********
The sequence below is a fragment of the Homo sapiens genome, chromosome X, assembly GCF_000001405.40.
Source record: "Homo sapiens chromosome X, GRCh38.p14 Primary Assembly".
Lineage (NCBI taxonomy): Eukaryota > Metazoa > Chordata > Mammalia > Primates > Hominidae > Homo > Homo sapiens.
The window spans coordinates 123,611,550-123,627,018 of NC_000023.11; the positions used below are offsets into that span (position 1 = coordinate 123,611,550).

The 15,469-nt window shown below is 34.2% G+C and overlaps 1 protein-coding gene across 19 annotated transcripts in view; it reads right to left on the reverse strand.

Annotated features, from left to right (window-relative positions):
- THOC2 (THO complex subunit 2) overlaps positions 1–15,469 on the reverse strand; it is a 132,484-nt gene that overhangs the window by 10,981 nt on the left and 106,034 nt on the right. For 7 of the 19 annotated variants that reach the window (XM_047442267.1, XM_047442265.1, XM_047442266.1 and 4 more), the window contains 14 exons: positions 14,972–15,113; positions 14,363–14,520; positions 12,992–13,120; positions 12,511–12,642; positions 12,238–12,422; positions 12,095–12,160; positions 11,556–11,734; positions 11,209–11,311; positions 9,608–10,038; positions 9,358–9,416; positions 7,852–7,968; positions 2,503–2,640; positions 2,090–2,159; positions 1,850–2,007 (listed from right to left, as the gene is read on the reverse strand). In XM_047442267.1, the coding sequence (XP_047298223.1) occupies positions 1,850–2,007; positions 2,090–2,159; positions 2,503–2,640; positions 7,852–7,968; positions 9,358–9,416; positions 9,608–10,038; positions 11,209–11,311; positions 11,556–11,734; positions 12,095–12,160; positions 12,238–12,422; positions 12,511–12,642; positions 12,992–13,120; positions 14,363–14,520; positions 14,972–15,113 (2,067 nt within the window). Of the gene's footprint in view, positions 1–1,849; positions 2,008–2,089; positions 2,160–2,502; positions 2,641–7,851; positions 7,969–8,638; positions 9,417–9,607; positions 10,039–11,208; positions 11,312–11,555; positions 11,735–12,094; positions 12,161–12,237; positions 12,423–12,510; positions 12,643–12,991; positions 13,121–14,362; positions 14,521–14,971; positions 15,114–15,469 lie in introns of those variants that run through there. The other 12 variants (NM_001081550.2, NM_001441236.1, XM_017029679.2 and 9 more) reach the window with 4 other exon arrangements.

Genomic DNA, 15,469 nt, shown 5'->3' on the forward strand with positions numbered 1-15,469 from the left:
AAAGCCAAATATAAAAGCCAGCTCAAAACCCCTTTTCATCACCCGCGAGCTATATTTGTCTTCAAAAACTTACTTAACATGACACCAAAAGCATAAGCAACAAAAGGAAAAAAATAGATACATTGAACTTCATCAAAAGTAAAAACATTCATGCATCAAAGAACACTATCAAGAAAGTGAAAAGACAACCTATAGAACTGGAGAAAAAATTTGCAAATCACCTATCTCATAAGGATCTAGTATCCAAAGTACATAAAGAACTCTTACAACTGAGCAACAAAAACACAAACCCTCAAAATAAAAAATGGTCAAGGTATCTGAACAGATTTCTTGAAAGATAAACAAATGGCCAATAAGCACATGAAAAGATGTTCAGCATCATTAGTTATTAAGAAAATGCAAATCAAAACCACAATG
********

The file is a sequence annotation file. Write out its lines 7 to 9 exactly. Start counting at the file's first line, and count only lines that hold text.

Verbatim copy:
- THOC2 (THO complex subunit 2) overlaps positions 1–15,469 on the reverse strand; it is a 132,484-nt gene that overhangs the window by 10,981 nt on the left and 106,034 nt on the right. For 7 of the 19 annotated variants that reach the window (XM_047442267.1, XM_047442265.1, XM_047442266.1 and 4 more), the window contains 14 exons: positions 14,972–15,113; positions 14,363–14,520; positions 12,992–13,120; positions 12,511–12,642; positions 12,238–12,422; positions 12,095–12,160; positions 11,556–11,734; positions 11,209–11,311; positions 9,608–10,038; positions 9,358–9,416; positions 7,852–7,968; positions 2,503–2,640; positions 2,090–2,159; positions 1,850–2,007 (listed from right to left, as the gene is read on the reverse strand). In XM_047442267.1, the coding sequence (XP_047298223.1) occupies positions 1,850–2,007; positions 2,090–2,159; positions 2,503–2,640; positions 7,852–7,968; positions 9,358–9,416; positions 9,608–10,038; positions 11,209–11,311; positions 11,556–11,734; positions 12,095–12,160; positions 12,238–12,422; positions 12,511–12,642; positions 12,992–13,120; positions 14,363–14,520; positions 14,972–15,113 (2,067 nt within the window). Of the gene's footprint in view, positions 1–1,849; positions 2,008–2,089; positions 2,160–2,502; positions 2,641–7,851; positions 7,969–8,638; positions 9,417–9,607; positions 10,039–11,208; positions 11,312–11,555; positions 11,735–12,094; positions 12,161–12,237; positions 12,423–12,510; positions 12,643–12,991; positions 13,121–14,362; positions 14,521–14,971; positions 15,114–15,469 lie in introns of those variants that run through there. The other 12 variants (NM_001081550.2, NM_001441236.1, XM_017029679.2 and 9 more) reach the window with 4 other exon arrangements.

Genomic DNA, 15,469 nt, shown 5'->3' on the forward strand with positions numbered 1-15,469 from the left:
AAAGCCAAATATAAAAGCCAGCTCAAAACCCCTTTTCATCACCCGCGAGCTATATTTGTCTTCAAAAACTTACTTAACATGACACCAAAAGCATAAGCAACAAAAGGAAAAAAATAGATACATTGAACTTCATCAAAAGTAAAAACATTCATGCATCAAAGAACACTATCAAGAAAGTGAAAAGACAACCTATAGAACTGGAGAAAAAATTTGCAAATCACCTATCTCATAAGGATCTAGTATCCAAAGTACATAAAGAACTCTTACAACTGAGCAACAAAAACACAAACCCTCAAAATAAAAAATGGTCAAGGTATCTGAACAGATTTCTTGAAAGATAAACAAATGGCCAATAAGCACATGAAAAGATGTTCAGCATCATTAGTTATTAAGAAAATGCAAATCAAAACCACAATG